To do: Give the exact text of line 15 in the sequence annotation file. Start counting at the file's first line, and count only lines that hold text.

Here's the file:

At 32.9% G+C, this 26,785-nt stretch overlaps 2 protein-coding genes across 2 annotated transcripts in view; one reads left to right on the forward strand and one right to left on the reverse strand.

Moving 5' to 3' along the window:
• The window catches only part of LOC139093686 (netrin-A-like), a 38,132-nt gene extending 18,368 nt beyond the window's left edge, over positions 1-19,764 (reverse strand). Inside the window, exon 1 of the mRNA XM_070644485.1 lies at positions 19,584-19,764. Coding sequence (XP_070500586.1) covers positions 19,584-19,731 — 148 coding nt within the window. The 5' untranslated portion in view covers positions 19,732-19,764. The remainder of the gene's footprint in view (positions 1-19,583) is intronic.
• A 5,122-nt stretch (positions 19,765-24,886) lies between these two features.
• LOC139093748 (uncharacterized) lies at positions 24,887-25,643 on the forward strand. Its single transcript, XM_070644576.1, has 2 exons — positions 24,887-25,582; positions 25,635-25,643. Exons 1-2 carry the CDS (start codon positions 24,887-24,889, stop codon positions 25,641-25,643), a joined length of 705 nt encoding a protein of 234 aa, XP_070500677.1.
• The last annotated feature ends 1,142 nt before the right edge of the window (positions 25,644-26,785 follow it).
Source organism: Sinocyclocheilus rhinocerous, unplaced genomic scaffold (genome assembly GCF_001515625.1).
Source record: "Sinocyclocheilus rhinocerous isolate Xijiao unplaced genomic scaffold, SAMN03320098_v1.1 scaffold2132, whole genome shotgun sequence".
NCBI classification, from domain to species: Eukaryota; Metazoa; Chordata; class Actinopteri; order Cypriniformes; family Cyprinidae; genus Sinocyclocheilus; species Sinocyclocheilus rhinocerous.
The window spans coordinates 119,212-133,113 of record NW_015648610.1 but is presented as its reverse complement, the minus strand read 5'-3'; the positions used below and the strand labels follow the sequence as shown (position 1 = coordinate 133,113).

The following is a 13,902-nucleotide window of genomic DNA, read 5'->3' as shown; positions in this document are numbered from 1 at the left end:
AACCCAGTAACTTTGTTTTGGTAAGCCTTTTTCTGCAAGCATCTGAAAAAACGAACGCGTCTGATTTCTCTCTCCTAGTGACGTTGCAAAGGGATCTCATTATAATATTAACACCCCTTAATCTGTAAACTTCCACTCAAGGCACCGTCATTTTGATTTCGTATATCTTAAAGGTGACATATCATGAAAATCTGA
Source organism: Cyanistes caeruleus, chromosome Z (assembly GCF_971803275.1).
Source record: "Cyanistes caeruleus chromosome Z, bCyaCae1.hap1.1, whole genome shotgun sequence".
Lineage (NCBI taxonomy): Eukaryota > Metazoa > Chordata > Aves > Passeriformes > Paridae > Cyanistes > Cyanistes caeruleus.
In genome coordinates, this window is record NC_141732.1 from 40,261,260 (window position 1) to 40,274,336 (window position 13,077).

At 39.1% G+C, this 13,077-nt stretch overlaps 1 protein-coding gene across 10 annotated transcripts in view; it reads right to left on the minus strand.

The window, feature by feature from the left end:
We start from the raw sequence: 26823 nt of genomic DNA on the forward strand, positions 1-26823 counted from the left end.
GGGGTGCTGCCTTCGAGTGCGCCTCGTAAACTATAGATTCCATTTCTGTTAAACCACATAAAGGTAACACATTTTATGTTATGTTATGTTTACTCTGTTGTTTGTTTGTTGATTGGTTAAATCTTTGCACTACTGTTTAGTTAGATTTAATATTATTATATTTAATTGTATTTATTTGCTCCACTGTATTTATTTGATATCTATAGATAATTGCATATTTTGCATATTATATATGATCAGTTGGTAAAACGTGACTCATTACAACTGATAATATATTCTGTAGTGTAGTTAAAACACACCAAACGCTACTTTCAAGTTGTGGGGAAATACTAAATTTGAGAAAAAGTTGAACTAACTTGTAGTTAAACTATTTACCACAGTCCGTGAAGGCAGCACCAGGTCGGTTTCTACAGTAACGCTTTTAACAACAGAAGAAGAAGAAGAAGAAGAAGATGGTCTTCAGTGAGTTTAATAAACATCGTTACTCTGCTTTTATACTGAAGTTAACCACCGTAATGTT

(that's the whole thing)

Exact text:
Lineage (NCBI taxonomy): Eukaryota > Metazoa > Chordata > Aves > Passeriformes > Paridae > Cyanistes > Cyanistes caeruleus.